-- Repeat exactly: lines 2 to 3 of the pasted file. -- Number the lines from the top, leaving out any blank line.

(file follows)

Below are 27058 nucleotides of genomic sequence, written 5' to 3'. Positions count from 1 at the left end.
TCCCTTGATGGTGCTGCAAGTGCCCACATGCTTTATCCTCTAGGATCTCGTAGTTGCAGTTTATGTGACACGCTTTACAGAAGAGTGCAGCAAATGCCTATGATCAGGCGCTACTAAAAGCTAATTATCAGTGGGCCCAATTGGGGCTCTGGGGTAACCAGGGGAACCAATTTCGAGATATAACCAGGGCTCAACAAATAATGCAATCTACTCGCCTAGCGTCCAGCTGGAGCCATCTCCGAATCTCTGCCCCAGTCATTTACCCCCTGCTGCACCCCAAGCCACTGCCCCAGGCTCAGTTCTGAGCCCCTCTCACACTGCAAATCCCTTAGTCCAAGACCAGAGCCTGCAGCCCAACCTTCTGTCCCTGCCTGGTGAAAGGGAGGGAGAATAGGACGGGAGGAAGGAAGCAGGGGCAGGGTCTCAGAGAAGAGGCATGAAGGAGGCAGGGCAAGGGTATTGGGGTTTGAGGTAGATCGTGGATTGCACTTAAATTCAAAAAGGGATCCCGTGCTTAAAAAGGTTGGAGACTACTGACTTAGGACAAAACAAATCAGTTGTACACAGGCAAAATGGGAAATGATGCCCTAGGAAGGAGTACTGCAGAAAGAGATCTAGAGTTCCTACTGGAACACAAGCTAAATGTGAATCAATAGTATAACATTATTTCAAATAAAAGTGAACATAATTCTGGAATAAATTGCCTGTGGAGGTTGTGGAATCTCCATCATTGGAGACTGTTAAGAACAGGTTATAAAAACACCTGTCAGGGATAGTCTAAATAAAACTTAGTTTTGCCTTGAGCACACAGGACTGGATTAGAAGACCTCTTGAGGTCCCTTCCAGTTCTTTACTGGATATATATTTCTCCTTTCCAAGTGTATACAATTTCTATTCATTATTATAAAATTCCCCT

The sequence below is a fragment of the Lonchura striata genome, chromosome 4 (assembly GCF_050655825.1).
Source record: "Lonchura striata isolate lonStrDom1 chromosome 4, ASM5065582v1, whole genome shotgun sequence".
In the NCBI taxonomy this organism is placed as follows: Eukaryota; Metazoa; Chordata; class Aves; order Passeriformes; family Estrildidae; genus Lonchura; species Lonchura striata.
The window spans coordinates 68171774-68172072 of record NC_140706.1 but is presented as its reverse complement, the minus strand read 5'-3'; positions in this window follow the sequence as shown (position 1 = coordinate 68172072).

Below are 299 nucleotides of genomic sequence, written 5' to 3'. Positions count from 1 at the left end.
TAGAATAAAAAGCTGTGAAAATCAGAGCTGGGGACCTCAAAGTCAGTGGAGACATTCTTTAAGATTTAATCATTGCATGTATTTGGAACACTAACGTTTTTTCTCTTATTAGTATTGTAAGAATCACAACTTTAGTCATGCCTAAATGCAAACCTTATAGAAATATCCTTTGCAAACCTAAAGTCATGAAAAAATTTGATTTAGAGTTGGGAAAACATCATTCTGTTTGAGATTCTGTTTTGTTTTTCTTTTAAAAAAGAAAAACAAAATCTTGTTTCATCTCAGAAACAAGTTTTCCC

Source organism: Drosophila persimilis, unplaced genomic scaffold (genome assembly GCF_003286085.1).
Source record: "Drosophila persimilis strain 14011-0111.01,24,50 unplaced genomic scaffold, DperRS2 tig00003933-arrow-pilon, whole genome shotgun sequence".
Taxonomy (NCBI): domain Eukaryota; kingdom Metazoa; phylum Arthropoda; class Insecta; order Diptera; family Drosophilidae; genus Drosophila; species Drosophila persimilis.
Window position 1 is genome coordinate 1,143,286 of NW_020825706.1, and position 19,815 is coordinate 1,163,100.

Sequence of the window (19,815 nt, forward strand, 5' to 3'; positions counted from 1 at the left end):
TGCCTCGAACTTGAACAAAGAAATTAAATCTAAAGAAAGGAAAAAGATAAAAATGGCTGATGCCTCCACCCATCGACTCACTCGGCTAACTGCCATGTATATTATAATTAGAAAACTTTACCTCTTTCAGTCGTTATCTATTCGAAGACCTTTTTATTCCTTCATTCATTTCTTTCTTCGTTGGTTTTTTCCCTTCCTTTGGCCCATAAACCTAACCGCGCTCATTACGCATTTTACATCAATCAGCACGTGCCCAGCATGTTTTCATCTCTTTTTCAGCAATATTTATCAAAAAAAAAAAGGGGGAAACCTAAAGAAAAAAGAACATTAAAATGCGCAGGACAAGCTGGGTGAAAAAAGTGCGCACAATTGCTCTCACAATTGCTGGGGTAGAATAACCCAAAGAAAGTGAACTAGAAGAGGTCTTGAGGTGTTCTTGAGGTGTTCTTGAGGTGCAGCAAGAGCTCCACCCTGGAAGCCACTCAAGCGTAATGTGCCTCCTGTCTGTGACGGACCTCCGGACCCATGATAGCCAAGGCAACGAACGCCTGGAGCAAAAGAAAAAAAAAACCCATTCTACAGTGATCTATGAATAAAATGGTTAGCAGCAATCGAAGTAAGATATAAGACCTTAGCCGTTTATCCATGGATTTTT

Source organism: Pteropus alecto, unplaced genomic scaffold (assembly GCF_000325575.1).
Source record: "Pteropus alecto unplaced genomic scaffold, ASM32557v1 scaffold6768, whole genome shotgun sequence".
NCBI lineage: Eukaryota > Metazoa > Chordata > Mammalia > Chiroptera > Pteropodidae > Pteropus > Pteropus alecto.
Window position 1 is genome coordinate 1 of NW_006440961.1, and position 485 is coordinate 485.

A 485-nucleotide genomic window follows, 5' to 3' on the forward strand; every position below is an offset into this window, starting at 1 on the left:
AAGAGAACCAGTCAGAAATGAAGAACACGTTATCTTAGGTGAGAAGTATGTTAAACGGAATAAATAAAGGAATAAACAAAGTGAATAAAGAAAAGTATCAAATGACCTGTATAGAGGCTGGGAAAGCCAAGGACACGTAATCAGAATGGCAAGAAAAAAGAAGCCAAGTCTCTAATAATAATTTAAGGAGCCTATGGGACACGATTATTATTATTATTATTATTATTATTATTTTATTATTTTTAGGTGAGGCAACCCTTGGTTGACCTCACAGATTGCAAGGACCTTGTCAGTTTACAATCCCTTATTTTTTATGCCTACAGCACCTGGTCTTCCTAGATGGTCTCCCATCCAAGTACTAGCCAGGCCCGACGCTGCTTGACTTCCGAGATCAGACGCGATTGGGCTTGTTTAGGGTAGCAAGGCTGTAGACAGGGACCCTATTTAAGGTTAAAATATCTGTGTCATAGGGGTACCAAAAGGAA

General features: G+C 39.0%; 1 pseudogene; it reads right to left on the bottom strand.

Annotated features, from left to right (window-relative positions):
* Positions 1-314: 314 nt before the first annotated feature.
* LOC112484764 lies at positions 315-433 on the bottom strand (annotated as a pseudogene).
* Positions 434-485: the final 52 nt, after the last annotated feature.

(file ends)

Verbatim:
TCCCTTGATGGTGCTGCAAGTGCCCACATGCTTTATCCTCTAGGATCTCGTAGTTGCAGTTTATGTGACACGCTTTACAGAAGAGTGCAGCAAATGCCTATGATCAGGCGCTACTAAAAGCTAATTATCAGTGGGCCCAATTGGGGCTCTGGGGTAACCAGGGGAACCAATTTCGAGATATAACCAGGGCTCAACAAATAATGCAATCTACTCGCCTAGCGTCCAGCTGGAGCCATCTCCGAATCTCTGCCCCAGTCATTTACCCCCTGCTGCACCCCAAGCCACTGCCCCAGGCTCAGTTCTGAGCCCCTCTCACACTGCAAATCCCTTAGTCCAAGACCAGAGCCTGCAGCCCAACCTTCTGTCCCTGCCTGGTGAAAGGGAGGGAGAATAGGACGGGAGGAAGGAAGCAGGGGCAGGGTCTCAGAGAAGAGGCATGAAGGAGGCAGGGCAAGGGTATTGGGGTTTGAGGTAGATCGTGGATTGCACTTAAATTCAAAAAGGGATCCCGTGCTTAAAAAGGTTGGAGACTACTGACTTAGGACAAAACAAATCAGTTGTACACAGGCAAAATGGGAAATGATGCCCTAGGAAGGAGTACTGCAGAAAGAGATCTAGAGTTCCTACTGGAACACAAGCTAAATGTGAATCAATAGTATAACATTATTTCAAATAAAAGTGAACATAATTCTGGAATAAATTGCCTGTGGAGGTTGTGGAATCTCCATCATTGGAGACTGTTAAGAACAGGTTATAAAAACACCTGTCAGGGATAGTCTAAATAAAACTTAGTTTTGCCTTGAGCACACAGGACTGGATTAGAAGACCTCTTGAGGTCCCTTCCAGTTCTTTACTGGATATATATTTCTCCTTTCCAAGTGTATACAATTTCTATTCATTATTATAAAATTCCCCT

The sequence below is a fragment of the Lonchura striata genome, chromosome 4 (assembly GCF_050655825.1).